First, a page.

The contemporary Psychoanalyst, Adam Phillips, seemed to have gained much from visiting Freud’s house and viewing his great collection of antiquities. He could imagine the patient lying on the couch, seeing these figures, as they underwent the innovation of free association. This is quite unlike any experience we are offered by the museum, and it is precisely because Phillips was engaging with history in a personal and sophisticated way.
If we are outside the house, away from all its imposing objects of significance, our connection to history may take on this personal engagement. We may find something of worth in our private excavations. It is akin to a sense of discovery that which brings out the active in us; paying silent respect to an author, thinker or creator, who has touched our lives. We needn’t, like the nineteenth-century German businessman, Heinrich Schliemann, obsess over getting to the bottom of our respect – after a lifelong infatuation with the works of Homer, he decided to dig up Troy, and later Mycenae, finding the famed ‘Mask of Agamemnon’; Schliemann’s Troy turned out to be wrong and his methods of excavating destroyed much archaeological material.
If we now return to think about Einstein’s decision about his house, it strikes us as almost comforting. One can merely walk by and take in the sight of an abode which housed the man who revolutionized modern Physics. It gives the opportunity for a personal connection not readily available if we were in a museum; here, we are forced to search for it ourselves. We are not permitted to step inside, but only to look and wonder from the street.
This street view grants a space, and moment, of its own. It offers the viewer a time to be with themselves in the presence of this silent spectre. The viewer may wonder about the house, about the driveway, and appreciate something rather hard to put into words. It seems, fittingly, as our attention is on Einstein, to do with time. Einstein’s presence has been and gone, but with this house and our silent communion, his absence appears to us at our own pace. It is here we realize that Einstein’s work, as with any great thinker’s, is not completed.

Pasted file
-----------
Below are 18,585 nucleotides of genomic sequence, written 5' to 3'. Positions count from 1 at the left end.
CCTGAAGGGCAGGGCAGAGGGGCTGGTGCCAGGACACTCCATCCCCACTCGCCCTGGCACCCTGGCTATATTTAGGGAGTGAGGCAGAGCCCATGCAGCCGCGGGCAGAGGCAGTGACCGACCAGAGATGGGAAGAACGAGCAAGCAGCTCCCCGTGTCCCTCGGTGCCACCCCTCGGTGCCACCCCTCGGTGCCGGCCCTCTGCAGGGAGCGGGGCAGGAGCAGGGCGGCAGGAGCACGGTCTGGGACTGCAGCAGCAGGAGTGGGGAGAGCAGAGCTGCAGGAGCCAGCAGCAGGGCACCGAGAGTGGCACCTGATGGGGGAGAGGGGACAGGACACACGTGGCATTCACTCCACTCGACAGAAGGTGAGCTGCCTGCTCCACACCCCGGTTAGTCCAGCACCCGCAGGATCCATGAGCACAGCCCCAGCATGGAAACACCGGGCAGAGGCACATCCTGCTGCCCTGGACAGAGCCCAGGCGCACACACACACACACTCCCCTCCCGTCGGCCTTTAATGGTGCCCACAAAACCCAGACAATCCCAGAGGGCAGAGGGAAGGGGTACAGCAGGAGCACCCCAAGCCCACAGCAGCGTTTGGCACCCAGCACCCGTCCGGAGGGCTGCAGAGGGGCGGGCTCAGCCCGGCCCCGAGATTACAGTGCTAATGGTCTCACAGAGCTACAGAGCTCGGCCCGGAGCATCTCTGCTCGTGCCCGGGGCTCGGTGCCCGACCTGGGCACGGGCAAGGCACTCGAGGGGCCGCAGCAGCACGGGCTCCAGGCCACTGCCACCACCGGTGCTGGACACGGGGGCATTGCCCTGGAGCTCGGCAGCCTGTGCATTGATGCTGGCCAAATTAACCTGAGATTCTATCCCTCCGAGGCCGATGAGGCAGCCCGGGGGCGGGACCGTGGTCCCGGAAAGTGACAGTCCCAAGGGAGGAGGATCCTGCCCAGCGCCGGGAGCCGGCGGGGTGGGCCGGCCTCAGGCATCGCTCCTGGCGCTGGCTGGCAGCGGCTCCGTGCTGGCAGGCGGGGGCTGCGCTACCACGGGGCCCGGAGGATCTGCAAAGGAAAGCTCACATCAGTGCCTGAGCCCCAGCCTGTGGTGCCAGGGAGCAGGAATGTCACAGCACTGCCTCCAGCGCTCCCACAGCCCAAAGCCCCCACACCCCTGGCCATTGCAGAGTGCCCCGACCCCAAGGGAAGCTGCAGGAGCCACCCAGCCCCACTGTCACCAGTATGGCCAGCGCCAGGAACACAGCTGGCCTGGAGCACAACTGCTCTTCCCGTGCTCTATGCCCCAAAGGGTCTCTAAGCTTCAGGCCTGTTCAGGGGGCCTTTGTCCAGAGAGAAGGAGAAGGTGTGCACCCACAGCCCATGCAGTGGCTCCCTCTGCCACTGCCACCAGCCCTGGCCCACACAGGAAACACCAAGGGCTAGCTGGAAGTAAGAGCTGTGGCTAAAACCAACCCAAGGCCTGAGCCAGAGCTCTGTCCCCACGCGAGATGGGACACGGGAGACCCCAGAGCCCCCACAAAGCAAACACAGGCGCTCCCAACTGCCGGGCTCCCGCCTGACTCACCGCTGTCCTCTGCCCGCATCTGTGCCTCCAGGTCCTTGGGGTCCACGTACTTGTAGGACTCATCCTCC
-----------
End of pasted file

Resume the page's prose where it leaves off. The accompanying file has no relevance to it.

The town of Princeton has been sought out by those interested in the history of physics and mathematics, and for good reason as it is home to many significant names. Figures such as Gödel, Von Neumann, Zworkyn, Feynmann, and Alonzo Church. Enthusiasts have created a route in which you can view all their former houses in a day, the so-called “genius route,” which can be viewed here: From Genius to Genius – A Walking tour in Princeton, offering a prime example of this silent and personal connection to places of significance without the formality of a museum.
This is not to discount a museum constructed in celebration of a great mind, but to realize that it is not the only way to pay respect or gain an understanding. A museum reminds us at such a time they were here, and all the facts we like; these places of unofficial significance can renew why we found significance in this person, how we too are of the same history, and provide us with a few inconclusive thoughts as we carry on with our day.
P.S. Whenever in Princeton, Carl Kruse, who actually studied at Princeton, tries to swing by and linger in front of Einstein’s house and raise a glass of wine to the great man, always secretly astonished that one of the most extraordinary people lived so simply.
Homepage: Carl Kruse.
Contact: carl AT carlkruse DOT com
Other posts by Fraser Hibbitt include Winter Solstice and a SETI Update.
The blog’s last post was for Martin Luther King Day.